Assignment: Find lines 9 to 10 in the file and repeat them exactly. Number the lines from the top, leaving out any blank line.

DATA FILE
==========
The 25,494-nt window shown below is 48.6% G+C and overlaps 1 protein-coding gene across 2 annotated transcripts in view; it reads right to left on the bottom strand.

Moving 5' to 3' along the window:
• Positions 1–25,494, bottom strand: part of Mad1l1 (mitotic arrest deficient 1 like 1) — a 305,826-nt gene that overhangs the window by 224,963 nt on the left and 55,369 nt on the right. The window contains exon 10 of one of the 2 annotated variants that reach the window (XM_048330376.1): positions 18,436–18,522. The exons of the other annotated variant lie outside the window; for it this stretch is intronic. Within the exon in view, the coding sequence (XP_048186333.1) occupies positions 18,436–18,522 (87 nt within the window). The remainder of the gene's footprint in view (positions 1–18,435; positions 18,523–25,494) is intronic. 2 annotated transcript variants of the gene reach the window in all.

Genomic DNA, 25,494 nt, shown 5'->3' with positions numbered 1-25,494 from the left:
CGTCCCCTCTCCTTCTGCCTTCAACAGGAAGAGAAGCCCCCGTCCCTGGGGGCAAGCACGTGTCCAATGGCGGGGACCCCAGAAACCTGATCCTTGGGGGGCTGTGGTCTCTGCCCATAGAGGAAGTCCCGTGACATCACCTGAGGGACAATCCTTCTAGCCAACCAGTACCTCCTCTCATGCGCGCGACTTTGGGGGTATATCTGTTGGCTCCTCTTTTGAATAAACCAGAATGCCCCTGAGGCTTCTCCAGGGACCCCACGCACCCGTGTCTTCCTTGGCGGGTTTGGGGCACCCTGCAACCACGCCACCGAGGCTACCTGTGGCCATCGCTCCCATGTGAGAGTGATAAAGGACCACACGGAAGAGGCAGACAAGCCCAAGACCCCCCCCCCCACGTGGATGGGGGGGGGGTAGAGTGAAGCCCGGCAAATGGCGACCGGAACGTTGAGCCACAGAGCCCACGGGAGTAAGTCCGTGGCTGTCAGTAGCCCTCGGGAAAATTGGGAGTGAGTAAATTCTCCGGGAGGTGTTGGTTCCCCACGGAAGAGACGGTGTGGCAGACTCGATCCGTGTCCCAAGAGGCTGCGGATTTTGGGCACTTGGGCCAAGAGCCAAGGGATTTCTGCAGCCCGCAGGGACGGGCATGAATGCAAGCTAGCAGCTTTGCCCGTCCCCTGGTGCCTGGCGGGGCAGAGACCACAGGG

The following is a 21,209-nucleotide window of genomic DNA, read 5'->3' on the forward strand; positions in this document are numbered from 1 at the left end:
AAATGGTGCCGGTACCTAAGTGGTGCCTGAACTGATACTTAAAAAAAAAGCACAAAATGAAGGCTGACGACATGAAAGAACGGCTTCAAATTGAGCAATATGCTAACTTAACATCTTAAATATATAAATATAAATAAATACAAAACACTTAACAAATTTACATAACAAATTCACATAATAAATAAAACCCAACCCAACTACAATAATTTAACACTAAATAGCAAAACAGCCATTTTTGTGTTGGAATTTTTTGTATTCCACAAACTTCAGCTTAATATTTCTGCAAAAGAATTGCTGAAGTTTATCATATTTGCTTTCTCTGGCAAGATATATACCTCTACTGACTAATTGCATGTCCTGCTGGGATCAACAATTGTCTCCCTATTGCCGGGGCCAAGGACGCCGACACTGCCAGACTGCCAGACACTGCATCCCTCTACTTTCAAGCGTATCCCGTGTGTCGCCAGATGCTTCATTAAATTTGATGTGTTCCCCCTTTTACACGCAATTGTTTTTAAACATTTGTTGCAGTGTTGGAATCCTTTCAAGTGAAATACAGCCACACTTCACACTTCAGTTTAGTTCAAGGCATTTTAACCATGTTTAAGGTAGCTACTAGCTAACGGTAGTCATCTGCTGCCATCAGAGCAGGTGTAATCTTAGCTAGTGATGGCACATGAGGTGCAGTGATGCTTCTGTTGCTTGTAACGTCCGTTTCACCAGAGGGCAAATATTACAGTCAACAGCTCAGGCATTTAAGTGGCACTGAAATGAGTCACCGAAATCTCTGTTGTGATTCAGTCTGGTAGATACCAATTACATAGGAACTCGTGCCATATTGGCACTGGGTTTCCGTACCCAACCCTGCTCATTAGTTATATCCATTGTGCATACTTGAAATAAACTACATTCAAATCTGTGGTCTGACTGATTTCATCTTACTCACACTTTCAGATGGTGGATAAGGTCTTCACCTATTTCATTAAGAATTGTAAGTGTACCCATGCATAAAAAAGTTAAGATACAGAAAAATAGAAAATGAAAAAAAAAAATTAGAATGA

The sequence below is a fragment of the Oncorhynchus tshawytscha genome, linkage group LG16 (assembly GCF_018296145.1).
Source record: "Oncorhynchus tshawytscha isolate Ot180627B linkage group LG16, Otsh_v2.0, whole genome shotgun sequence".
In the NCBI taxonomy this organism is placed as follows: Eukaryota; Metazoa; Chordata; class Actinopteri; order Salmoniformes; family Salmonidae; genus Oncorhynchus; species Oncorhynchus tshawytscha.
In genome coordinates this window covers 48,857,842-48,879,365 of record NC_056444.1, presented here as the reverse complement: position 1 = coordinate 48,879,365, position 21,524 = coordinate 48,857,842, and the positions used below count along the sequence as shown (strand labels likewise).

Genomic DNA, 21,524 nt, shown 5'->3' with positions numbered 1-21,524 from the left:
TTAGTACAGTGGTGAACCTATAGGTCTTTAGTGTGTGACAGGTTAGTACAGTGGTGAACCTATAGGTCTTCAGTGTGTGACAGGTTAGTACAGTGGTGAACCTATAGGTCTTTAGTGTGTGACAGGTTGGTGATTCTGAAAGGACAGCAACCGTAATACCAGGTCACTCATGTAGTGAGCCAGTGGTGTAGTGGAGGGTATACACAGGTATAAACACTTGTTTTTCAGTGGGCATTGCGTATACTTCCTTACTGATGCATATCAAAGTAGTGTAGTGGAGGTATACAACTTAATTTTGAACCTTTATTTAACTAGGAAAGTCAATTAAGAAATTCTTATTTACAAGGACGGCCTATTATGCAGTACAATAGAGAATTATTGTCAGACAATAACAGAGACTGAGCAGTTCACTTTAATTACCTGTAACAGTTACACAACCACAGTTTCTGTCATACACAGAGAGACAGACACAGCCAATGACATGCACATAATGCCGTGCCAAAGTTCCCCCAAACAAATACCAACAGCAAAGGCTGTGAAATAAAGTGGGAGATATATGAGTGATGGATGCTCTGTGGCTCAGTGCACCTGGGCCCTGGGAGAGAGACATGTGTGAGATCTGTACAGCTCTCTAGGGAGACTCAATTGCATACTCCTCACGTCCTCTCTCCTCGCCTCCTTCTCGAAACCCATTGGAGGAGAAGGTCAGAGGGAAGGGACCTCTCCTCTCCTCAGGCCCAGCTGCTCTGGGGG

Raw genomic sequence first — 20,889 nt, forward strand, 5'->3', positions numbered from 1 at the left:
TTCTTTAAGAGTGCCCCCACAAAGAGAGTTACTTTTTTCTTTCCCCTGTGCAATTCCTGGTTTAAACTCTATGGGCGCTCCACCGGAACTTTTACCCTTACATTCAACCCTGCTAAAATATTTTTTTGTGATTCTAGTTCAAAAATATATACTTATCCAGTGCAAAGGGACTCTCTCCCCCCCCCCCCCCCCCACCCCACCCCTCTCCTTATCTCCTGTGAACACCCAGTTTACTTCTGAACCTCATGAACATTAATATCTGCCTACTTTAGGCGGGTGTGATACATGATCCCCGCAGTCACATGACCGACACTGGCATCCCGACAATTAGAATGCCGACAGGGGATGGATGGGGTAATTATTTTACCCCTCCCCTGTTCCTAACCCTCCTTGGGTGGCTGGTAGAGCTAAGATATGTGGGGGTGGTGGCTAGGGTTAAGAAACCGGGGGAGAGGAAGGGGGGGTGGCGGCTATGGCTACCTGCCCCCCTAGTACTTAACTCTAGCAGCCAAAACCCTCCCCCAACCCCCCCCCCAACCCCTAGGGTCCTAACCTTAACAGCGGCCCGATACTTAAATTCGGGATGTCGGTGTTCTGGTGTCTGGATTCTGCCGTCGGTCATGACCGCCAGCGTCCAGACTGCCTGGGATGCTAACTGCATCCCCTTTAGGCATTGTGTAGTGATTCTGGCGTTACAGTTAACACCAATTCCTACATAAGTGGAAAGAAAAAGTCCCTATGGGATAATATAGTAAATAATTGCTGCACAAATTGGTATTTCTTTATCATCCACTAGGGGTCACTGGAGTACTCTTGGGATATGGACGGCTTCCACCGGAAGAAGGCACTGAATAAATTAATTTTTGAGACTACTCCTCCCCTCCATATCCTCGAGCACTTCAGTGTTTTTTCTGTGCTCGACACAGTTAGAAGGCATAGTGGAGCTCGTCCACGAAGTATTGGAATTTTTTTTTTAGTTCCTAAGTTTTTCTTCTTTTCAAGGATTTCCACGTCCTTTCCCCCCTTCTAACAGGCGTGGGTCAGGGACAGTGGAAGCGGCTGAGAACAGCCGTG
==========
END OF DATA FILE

Source record: "Oncorhynchus tshawytscha isolate Ot180627B linkage group LG16, Otsh_v2.0, whole genome shotgun sequence".
In the NCBI taxonomy this organism is placed as follows: Eukaryota; Metazoa; Chordata; class Actinopteri; order Salmoniformes; family Salmonidae; genus Oncorhynchus; species Oncorhynchus tshawytscha.